Great series of posts from Len Press about Stereopsis, 3D vision. I was particularly struck by this passage about how stereopsis relates to spatial judgement, ie how you keep yourself oriented in space.
Stereopsis is also a quale that serves as a barometer of binocular
efficiency, and a compass of sorts when it comes to spatial judgment.
In today’s terms we might say that it’s an important feature of the
visual system’s GPS (Global Positioning System).
Here’s one practical example. I was walking down the block this
morning and heard the sound of jackhammering in the distance. My
attention was drawn to a work area in the region of the red awning,
which is the building that I wanted to enter. Is the work being done at
the entrance, so that I would be better served by entering the rear of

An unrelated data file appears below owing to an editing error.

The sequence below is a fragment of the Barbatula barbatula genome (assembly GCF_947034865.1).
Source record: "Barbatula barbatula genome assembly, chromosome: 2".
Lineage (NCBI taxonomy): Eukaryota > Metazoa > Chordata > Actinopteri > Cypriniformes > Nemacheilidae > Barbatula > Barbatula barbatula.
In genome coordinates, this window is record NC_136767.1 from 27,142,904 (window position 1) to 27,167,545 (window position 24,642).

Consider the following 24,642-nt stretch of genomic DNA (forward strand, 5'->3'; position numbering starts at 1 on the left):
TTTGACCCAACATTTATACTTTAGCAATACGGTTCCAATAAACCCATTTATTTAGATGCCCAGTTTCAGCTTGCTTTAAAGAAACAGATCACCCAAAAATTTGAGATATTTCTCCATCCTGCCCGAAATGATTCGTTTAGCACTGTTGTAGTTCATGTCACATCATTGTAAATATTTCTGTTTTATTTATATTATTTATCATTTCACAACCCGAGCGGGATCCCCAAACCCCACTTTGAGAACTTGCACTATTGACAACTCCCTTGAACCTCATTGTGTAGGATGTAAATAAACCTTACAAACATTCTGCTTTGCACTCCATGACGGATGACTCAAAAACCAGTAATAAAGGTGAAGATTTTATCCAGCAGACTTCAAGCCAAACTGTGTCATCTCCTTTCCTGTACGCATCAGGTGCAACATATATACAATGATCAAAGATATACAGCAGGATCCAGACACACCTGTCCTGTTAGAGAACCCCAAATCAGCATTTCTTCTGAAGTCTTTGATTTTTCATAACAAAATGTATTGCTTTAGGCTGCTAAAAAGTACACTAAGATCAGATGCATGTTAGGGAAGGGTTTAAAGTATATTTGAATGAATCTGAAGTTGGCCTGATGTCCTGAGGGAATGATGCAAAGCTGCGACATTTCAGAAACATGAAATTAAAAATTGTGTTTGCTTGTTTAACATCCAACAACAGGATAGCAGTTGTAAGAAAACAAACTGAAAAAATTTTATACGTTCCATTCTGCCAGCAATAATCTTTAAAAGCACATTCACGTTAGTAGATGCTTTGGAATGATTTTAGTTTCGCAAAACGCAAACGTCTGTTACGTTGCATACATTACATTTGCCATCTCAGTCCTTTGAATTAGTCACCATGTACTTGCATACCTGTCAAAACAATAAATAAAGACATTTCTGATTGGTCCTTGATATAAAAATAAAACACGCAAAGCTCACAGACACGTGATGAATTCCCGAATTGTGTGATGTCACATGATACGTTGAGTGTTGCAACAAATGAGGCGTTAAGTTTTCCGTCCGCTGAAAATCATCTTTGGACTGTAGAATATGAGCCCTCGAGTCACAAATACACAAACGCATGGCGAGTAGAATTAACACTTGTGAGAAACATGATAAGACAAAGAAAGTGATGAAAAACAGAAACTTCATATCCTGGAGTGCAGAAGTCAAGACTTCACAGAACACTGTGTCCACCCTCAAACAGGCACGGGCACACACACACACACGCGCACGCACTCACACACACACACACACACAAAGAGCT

If you have excellent stereopsis you can make that judgment from a
considerably greater distance than if your stereoscopic localization is
poor. Coarse/qualitative/magno pathway or second order stereoscopic
judgment is what we’re talking about here. Booklet tests of stereopsis
like RDS figures or Wirt Circles yielding fine/parvo pathway/first order
stereoacuity won’t necessarily be a good index of your judgment here.
As you draw nearer to the building, particularly if your stereopsis
failed you at a distance, the fact that the work area is beyond the red
awning becomes much more obvious. If the work area was indeed within
the red awning, it may have been only a nuisance that you walked an
extra block to find this out, and would have to backtrack and re-route
to the rear entrance of the building. If you’re driving, and you have
to make an analogous judgment, getting it wrong may cause you to stop
short or swerve into the next lane to avoid encroaching on the work
space. Now your compromised stereoscopic perception can be a potential
road hazard to other drivers instead of a mere nuisance.
For The Whole Series on Stereopsis, see the following: